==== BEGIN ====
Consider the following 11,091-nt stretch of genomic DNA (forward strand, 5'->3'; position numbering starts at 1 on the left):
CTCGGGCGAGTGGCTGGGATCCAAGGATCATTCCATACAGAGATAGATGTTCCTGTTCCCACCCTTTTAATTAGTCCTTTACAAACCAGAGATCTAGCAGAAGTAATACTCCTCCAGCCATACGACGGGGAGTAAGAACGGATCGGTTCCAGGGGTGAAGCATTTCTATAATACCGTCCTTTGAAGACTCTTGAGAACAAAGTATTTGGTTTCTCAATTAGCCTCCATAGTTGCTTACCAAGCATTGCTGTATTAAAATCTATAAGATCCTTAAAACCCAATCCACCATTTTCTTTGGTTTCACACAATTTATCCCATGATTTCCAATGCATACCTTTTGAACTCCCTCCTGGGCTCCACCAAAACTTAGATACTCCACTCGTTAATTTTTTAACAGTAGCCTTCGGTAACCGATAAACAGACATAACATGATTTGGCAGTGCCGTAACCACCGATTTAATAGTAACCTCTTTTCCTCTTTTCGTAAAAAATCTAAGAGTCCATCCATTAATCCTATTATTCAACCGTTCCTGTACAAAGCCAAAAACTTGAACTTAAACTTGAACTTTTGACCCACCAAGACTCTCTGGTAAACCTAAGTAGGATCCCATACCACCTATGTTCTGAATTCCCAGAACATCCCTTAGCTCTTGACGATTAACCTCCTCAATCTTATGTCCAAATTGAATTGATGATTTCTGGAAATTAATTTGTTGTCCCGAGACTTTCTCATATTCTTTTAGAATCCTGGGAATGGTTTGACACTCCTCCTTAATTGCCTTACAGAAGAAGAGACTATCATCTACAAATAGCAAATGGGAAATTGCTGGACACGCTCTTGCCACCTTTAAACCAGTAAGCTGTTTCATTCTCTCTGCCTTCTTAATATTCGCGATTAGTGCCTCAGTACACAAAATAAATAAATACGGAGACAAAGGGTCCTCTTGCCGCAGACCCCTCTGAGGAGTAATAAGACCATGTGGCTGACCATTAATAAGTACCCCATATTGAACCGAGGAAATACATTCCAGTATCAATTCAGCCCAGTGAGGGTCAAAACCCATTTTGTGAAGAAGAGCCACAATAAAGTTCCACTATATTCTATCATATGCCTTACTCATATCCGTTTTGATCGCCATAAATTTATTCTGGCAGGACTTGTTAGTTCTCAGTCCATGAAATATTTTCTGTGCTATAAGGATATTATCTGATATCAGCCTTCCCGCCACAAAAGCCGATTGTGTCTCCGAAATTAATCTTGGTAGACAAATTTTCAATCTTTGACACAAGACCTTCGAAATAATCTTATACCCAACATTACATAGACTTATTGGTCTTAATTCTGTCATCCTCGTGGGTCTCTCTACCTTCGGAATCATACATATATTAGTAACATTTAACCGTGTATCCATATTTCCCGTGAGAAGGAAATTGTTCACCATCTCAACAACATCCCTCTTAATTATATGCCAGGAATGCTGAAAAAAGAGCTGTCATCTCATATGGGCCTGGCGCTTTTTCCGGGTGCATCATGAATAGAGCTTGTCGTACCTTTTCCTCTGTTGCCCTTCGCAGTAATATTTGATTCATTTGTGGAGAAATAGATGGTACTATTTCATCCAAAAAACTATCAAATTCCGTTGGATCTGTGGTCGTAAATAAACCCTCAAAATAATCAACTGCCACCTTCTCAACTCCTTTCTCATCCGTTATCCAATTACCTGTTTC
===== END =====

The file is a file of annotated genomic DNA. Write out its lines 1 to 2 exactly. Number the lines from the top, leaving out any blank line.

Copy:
Consider the following 11,091-nt stretch of genomic DNA (forward strand, 5'->3'; position numbering starts at 1 on the left):
CTCGGGCGAGTGGCTGGGATCCAAGGATCATTCCATACAGAGATAGATGTTCCTGTTCCCACCCTTTTAATTAGTCCTTTACAAACCAGAGATCTAGCAGAAGTAATACTCCTCCAGCCATACGACGGGGAGTAAGAACGGATCGGTTCCAGGGGTGAAGCATTTCTATAATACCGTCCTTTGAAGACTCTTGAGAACAAAGTATTTGGTTTCTCAATTAGCCTCCATAGTTGCTTACCAAGCATTGCTGTATTAAAATCTATAAGATCCTTAAAACCCAATCCACCATTTTCTTTGGTTTCACACAATTTATCCCATGATTTCCAATGCATACCTTTTGAACTCCCTCCTGGGCTCCACCAAAACTTAGATACTCCACTCGTTAATTTTTTAACAGTAGCCTTCGGTAACCGATAAACAGACATAACATGATTTGGCAGTGCCGTAACCACCGATTTAATAGTAACCTCTTTTCCTCTTTTCGTAAAAAATCTAAGAGTCCATCCATTAATCCTATTATTCAACCGTTCCTGTACAAAGCCAAAAACTTGAACTTAAACTTGAACTTTTGACCCACCAAGACTCTCTGGTAAACCTAAGTAGGATCCCATACCACCTATGTTCTGAATTCCCAGAACATCCCTTAGCTCTTGACGATTAACCTCCTCAATCTTATGTCCAAATTGAATTGATGATTTCTGGAAATTAATTTGTTGTCCCGAGACTTTCTCATATTCTTTTAGAATCCTGGGAATGGTTTGACACTCCTCCTTAATTGCCTTACAGAAGAAGAGACTATCATCTACAAATAGCAAATGGGAAATTGCTGGACACGCTCTTGCCACCTTTAAACCAGTAAGCTGTTTCATTCTCTCTGCCTTCTTAATATTCGCGATTAGTGCCTCAGTACACAAAATAAATAAATACGGAGACAAAGGGTCCTCTTGCCGCAGACCCCTCTGAGGAGTAATAAGACCATGTGGCTGACCATTAATAAGTACCCCATATTGAACCGAGGAAATACATTCCAGTATCAATTCAGCCCAGTGAGGGTCAAAACCCATTTTGTGAAGAAGAGCCACAATAAAGTTCCACTATATTCTATCATATGCCTTACTCATATCCGTTTTGATCGCCATAAATTTATTCTGGCAGGACTTGTTAGTTCTCAGTCCATGAAATATTTTCTGTGCTATAAGGATATTATCTGATATCAGCCTTCCCGCCACAAAAGCCGATTGTGTCTCCGAAATTAATCTTGGTAGACAAATTTTCAATCTTTGACACAAGACCTTCGAAATAATCTTATACCCAACATTACATAGACTTATTGGTCTTAATTCTGTCATCCTCGTGGGTCTCTCTACCTTCGGAATCATACATATATTAGTAACATTTAACCGTGTATCCATATTTCCCGTGAGAAGGAAATTGTTCACCATCTCAACAACATCCCTCTTAATTATATGCCAGGAATGCTGAAAAAAGAGCTGTCATCTCATATGGGCCTGGCGCTTTTTCCGGGTGCATCATGAATAGAGCTTGTCGTACCTTTTCCTCTGTTGCCCTTCGCAGTAATATTTGATTCATTTGTGGAGAAATAGATGGTACTATTTCATCCAAAAAACTATCAAATTCCGTTGGATCTGTGGTCGTAAATAAACCCTCAAAATAATCAACTGCCACCTTCTCAACTCCTTTCTCATCCGTTATCCAATTACCTGTTTC